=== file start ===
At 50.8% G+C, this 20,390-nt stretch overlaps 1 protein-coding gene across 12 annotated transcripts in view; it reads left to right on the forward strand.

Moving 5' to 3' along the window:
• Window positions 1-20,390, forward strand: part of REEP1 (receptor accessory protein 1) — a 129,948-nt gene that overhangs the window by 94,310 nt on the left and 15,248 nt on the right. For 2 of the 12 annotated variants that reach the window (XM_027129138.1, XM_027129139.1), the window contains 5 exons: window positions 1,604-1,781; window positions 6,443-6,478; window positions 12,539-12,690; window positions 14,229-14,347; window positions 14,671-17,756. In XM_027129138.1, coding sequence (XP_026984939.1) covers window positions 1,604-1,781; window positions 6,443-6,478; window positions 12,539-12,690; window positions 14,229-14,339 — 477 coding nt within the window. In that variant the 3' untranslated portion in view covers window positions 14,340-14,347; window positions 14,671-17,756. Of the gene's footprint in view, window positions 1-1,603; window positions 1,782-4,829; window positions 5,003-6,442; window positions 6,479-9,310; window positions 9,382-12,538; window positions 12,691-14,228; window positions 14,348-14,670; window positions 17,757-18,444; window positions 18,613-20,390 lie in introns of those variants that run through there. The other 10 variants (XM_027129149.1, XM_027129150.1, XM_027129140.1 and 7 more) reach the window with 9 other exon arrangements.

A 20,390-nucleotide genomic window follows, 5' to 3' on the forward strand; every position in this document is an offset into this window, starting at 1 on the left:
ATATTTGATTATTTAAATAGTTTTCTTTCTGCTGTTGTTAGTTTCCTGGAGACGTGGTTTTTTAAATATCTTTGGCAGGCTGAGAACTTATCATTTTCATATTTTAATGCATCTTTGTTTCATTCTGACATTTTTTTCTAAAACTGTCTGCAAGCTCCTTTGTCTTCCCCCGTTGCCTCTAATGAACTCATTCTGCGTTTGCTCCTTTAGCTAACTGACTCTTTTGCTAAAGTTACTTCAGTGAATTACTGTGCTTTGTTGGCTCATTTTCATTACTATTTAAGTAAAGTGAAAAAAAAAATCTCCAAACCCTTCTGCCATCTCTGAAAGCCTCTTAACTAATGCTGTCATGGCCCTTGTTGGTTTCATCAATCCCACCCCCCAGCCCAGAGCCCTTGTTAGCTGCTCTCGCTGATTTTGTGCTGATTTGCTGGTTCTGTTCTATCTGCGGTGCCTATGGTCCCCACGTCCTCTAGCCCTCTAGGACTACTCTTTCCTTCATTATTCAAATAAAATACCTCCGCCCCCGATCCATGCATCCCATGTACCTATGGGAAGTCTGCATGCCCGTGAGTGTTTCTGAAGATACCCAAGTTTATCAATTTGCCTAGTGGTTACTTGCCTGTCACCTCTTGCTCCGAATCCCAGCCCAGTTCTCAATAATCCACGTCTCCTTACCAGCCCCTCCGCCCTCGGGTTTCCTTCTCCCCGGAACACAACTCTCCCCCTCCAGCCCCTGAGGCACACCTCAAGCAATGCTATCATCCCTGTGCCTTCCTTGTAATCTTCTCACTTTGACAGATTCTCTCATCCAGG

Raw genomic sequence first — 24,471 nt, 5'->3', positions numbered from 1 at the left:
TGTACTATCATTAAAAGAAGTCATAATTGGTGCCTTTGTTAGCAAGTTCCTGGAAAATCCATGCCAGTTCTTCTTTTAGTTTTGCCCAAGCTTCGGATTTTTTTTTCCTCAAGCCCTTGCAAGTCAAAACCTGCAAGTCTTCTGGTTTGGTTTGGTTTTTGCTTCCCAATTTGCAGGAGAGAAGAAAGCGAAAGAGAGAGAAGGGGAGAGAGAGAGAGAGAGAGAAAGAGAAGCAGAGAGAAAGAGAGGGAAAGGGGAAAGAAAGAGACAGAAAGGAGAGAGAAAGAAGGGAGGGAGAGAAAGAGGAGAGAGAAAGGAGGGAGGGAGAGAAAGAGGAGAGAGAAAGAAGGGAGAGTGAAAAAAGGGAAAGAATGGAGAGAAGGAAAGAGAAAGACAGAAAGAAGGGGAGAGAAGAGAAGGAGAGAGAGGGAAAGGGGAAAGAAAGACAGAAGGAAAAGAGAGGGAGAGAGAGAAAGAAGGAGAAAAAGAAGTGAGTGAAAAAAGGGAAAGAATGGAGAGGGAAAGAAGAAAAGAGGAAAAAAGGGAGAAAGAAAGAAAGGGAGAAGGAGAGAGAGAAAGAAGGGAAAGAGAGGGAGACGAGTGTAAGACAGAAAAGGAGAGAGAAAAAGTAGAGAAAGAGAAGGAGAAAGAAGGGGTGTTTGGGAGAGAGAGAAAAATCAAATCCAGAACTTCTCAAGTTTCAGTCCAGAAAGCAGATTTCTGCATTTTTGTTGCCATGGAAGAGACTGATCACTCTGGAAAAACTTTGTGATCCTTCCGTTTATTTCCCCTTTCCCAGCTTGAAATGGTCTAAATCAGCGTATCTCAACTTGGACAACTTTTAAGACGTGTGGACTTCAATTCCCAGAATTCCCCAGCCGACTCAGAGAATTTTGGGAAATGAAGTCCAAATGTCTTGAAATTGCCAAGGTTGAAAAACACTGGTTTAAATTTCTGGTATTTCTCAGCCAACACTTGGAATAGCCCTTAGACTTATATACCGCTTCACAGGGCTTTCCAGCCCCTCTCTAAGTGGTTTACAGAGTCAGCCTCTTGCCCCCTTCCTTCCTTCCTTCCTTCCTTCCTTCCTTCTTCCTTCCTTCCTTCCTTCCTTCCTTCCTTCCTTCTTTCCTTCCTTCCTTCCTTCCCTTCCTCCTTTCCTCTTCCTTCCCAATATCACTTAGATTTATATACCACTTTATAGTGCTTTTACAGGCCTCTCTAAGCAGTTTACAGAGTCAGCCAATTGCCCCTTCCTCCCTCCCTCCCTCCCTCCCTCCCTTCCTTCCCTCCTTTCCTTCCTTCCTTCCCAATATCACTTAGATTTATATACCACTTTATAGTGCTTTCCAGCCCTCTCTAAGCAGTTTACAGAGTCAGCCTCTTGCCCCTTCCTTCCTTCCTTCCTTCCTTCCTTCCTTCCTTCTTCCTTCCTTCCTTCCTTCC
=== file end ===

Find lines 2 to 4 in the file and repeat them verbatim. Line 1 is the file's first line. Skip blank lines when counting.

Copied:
Moving 5' to 3' along the window:
• Window positions 1-20,390, forward strand: part of REEP1 (receptor accessory protein 1) — a 129,948-nt gene that overhangs the window by 94,310 nt on the left and 15,248 nt on the right. For 2 of the 12 annotated variants that reach the window (XM_027129138.1, XM_027129139.1), the window contains 5 exons: window positions 1,604-1,781; window positions 6,443-6,478; window positions 12,539-12,690; window positions 14,229-14,347; window positions 14,671-17,756. In XM_027129138.1, coding sequence (XP_026984939.1) covers window positions 1,604-1,781; window positions 6,443-6,478; window positions 12,539-12,690; window positions 14,229-14,339 — 477 coding nt within the window. In that variant the 3' untranslated portion in view covers window positions 14,340-14,347; window positions 14,671-17,756. Of the gene's footprint in view, window positions 1-1,603; window positions 1,782-4,829; window positions 5,003-6,442; window positions 6,479-9,310; window positions 9,382-12,538; window positions 12,691-14,228; window positions 14,348-14,670; window positions 17,757-18,444; window positions 18,613-20,390 lie in introns of those variants that run through there. The other 10 variants (XM_027129149.1, XM_027129150.1, XM_027129140.1 and 7 more) reach the window with 9 other exon arrangements.

A 20,390-nucleotide genomic window follows, 5' to 3' on the forward strand; every position in this document is an offset into this window, starting at 1 on the left: